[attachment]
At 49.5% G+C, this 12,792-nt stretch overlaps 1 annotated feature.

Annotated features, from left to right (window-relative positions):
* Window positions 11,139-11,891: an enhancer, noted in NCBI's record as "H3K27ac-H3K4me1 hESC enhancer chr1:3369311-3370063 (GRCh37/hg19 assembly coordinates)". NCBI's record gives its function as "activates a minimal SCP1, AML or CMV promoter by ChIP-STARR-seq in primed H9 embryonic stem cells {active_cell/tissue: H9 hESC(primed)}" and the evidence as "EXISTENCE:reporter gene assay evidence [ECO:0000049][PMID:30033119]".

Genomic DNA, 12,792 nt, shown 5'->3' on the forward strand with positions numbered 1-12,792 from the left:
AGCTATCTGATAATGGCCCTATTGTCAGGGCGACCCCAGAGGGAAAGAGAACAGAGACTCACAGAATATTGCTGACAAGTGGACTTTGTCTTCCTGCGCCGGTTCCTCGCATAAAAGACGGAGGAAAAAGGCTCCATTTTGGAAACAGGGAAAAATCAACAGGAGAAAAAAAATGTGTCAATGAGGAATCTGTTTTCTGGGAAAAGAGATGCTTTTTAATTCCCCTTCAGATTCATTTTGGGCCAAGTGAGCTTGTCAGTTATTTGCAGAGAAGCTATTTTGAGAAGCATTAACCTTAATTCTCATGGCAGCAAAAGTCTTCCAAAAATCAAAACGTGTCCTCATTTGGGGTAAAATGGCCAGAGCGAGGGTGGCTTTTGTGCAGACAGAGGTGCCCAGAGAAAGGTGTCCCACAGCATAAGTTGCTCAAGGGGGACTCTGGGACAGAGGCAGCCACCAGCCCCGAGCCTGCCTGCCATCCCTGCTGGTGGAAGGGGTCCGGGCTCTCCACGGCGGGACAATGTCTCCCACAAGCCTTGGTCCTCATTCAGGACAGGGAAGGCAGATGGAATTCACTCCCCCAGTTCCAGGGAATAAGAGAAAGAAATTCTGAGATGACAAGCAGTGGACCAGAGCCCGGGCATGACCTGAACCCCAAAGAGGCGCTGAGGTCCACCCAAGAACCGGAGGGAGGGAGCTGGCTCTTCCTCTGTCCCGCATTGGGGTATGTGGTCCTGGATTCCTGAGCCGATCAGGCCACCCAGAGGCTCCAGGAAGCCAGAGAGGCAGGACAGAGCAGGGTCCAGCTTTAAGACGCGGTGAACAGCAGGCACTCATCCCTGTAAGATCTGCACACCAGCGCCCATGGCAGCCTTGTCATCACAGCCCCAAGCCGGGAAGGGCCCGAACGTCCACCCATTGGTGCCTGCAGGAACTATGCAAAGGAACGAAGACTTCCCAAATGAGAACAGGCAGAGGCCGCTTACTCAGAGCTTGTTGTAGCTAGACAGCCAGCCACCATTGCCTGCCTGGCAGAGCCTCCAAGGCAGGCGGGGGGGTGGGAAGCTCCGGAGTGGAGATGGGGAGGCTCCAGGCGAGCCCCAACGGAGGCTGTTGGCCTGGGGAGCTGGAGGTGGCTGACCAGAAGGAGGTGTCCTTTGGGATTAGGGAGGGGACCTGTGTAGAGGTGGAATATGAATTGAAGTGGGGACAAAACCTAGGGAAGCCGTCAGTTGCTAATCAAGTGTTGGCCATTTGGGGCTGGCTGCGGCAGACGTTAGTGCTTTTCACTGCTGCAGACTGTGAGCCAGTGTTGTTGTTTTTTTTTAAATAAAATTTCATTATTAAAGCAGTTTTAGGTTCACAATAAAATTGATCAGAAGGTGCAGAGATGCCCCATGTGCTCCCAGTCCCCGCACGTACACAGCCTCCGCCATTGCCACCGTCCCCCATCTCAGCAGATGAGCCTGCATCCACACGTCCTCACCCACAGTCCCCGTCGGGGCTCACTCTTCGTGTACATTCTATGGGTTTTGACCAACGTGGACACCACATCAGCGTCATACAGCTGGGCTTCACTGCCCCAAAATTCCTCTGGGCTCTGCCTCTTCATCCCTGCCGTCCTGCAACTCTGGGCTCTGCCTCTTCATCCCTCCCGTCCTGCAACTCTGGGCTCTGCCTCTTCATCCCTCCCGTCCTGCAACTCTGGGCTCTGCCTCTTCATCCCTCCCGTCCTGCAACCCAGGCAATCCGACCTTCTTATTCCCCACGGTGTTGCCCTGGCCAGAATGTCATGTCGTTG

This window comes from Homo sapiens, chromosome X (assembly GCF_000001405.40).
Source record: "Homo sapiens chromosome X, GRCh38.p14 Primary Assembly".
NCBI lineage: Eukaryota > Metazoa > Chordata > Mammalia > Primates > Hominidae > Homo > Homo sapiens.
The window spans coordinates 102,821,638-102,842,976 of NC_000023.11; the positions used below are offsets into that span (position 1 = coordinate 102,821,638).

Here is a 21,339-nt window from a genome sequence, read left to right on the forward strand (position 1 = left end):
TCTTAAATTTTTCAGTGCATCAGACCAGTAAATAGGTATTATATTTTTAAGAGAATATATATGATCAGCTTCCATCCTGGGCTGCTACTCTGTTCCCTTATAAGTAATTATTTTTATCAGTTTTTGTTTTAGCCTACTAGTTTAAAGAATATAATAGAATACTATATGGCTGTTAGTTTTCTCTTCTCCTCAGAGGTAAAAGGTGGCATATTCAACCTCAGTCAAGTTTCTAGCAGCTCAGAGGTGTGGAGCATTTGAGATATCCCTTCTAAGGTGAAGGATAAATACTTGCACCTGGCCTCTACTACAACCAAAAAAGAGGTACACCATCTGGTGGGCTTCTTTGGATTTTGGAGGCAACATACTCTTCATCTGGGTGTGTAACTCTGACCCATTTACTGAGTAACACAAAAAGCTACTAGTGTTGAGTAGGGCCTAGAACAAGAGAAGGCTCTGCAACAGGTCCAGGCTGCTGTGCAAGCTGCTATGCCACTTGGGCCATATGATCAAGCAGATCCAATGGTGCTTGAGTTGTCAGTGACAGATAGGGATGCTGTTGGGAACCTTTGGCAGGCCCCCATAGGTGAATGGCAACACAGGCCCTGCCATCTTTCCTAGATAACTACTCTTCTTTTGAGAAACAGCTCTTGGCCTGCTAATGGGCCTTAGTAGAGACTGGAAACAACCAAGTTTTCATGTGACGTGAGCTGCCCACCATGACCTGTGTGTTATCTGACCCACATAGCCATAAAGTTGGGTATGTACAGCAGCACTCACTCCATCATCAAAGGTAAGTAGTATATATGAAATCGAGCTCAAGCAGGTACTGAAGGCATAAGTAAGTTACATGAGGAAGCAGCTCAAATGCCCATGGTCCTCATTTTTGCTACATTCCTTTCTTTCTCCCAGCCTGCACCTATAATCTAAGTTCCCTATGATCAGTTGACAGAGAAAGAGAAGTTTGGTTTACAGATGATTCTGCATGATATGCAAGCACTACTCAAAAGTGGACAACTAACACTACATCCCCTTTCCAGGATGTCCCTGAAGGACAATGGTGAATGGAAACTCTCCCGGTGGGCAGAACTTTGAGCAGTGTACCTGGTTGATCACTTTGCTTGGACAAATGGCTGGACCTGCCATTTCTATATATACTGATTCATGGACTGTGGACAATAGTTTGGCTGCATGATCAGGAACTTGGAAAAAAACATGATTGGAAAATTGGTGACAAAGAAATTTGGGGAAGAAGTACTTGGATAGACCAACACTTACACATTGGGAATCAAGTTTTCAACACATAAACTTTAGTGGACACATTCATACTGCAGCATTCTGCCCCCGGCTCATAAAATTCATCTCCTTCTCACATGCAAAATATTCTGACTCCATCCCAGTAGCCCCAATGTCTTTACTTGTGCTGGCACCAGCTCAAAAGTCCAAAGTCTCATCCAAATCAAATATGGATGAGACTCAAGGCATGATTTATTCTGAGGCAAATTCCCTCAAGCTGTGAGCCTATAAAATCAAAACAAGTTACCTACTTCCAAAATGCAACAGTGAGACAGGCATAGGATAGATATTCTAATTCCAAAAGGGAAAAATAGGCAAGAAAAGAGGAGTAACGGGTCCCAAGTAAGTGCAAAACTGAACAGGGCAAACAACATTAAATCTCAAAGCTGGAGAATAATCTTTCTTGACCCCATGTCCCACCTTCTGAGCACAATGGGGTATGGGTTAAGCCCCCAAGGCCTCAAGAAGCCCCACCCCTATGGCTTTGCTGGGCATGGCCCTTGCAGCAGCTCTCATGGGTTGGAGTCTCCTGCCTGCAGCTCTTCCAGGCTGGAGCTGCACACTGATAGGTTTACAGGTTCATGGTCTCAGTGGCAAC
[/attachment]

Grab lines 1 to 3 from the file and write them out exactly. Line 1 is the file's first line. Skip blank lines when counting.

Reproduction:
At 49.5% G+C, this 12,792-nt stretch overlaps 1 annotated feature.

Annotated features, from left to right (window-relative positions):
* Window positions 11,139-11,891: an enhancer, noted in NCBI's record as "H3K27ac-H3K4me1 hESC enhancer chr1:3369311-3370063 (GRCh37/hg19 assembly coordinates)". NCBI's record gives its function as "activates a minimal SCP1, AML or CMV promoter by ChIP-STARR-seq in primed H9 embryonic stem cells {active_cell/tissue: H9 hESC(primed)}" and the evidence as "EXISTENCE:reporter gene assay evidence [ECO:0000049][PMID:30033119]".